ubus

Where will the rest of the top free agents land?

We're three weeks from pitchers and catchers reporting to Spring Training, give or take a couple of days for various teams. Masahiro Tanaka finally signed on Wednesday, inking a seven-year deal with the Yankees. The glacial pace in which it took Tanaka to sign really slowed up any potential movement of other free agents – the last major league free agent signing prior to Tanaka was Jesse Crain with the Astros three weeks ago.

But there is still work to be done on the free agent market. Of our preseason top 30 free agents, nine still need homes for the 2014 – including three members of our top ten. So as the Spring is approaching, I figured it would be a good time to revisit those remaining nine free agents and attempt to predict where they'll land.

logo_small

Subscribe to The Outside Corner

Ubaldo Jimenez. I initially pegged Jimenez's suitors as the Indians, Blue Jays, Orioles, Yankees, Brewers, Padres, and Rangers. Of that list, you can go ahead and count out only the Yankees and Padres – I'd make a case that the all of the other teams could still be in play for Jimenez. But Jimenez's market hasn't really been vibrant this offseason, thanks in large part to the draft pick compensation tied to the former Indian. The Indians and Blue Jays are both still heavily involved with Jimenez, and I think he'll end up with one of those two teams. I think Jimenez will end up returning to Cleveland, simply because they wouldn't need to forfeit a pick to sign him, while they would with Ervin Santana. Jimenez is also more durable than fellow free agent in limbo Matt Garza, another guy that has been tied to the club.

Ervin Santana. Santana's market hasn't materialized at all this offseason. I pegged his suitors as the Royals, Blue Jays, Yankees, and Padres, and it's looking like only Toronto would still be looking at Santana. However, the Orioles and Twins both reportedly showed interest in Santana, and while Minnesota seems like a long shot, Baltimore could make a play for him to bolster their rotation. I think he'll end up with the Blue Jays heading into the spring, and this has all the makings of the Kyle Lohse situation from last year – one player tied so much to a team that they eventually just throw up their hands and bite the bullet.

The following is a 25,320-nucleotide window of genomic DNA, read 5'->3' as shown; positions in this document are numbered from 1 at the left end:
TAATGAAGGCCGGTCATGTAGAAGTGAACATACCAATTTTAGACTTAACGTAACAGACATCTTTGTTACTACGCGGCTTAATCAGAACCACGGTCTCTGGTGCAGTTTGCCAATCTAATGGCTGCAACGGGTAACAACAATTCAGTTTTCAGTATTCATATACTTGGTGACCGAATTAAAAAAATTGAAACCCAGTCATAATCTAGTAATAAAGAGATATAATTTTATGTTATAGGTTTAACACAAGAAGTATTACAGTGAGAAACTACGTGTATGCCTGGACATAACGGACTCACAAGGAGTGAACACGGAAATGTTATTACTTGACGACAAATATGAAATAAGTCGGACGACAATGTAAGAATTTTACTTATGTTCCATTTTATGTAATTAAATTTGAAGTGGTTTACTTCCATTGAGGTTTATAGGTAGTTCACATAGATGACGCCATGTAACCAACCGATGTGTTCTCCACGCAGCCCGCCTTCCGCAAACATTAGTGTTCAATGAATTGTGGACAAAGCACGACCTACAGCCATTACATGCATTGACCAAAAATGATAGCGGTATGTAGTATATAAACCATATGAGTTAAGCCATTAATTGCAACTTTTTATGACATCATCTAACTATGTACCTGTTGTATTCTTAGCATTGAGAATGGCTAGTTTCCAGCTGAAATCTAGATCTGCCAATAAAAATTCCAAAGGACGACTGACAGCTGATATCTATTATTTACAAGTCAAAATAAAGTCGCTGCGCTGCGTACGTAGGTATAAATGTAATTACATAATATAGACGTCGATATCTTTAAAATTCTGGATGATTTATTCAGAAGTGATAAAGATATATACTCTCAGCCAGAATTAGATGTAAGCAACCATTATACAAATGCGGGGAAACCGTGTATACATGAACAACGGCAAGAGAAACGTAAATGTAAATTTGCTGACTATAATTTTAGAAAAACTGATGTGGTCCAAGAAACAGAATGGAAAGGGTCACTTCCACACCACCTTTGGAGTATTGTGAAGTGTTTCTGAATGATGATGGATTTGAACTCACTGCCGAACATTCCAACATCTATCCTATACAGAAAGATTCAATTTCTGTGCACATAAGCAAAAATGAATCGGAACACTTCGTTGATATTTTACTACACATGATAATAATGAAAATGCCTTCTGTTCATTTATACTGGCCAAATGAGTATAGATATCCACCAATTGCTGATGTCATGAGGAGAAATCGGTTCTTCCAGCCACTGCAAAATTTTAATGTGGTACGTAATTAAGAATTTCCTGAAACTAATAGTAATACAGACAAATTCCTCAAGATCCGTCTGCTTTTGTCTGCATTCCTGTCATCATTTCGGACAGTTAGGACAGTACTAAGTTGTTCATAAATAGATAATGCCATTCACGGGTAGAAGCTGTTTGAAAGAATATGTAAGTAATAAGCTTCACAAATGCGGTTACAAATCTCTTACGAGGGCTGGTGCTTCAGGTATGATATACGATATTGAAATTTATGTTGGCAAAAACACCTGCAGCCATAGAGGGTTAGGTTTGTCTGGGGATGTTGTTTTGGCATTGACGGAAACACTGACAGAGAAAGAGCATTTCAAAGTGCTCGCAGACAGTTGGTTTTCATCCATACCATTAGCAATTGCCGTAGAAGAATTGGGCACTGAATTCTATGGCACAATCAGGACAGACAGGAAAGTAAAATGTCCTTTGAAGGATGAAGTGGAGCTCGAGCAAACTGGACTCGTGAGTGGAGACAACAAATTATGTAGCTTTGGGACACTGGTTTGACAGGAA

Stephen Drew. The saga of Stephen Drew is depressing. After a couple of lost seasons, he goes out and puts together an awesome 2013, setting himself as the prime shortstop on the free agent market…and gets a qualifying offer from the Red Sox, which he proceeds to decline. Now, no one wants him – even teams with needs at shortstop. I tabbed his list of potential employers as just the Mets, Cardinals, and Red Sox, but the Cardinals are obviously out after signing Jhonny Peralta. Boston seems content to go into the year starting Will Middlebrooks and Xander Bogaerts on the left side, leaving Drew to sign with the Mets – and get a contract lower than anyone expected. New York's first round pick is protected, so while they'll lose a later pick, they're not going to run into a situation like they did last winter with Michael Bourn, in which they liked a player but not enough to forfeit their first round pick.

Matt Garza. Garza is a tough one to peg, because while he's a very good pitcher, there are several red flags with him, from his erratic track record to his injury history to a spotty resume off the field. I thought Garza would draw interest from the Rangers, Yankees, Blue Jays, Angels, and Padres, and the Rangers, Blue Jays, and Angels all still could be in play. But really, the Angels and Garza seem to be destined for each other. The lack of compensation attached to him is a bonus, especially for an organization like Anaheim that has a middling farm system and can't afford to lose any more high draft picks. This is another signing that seems to be written in the stars.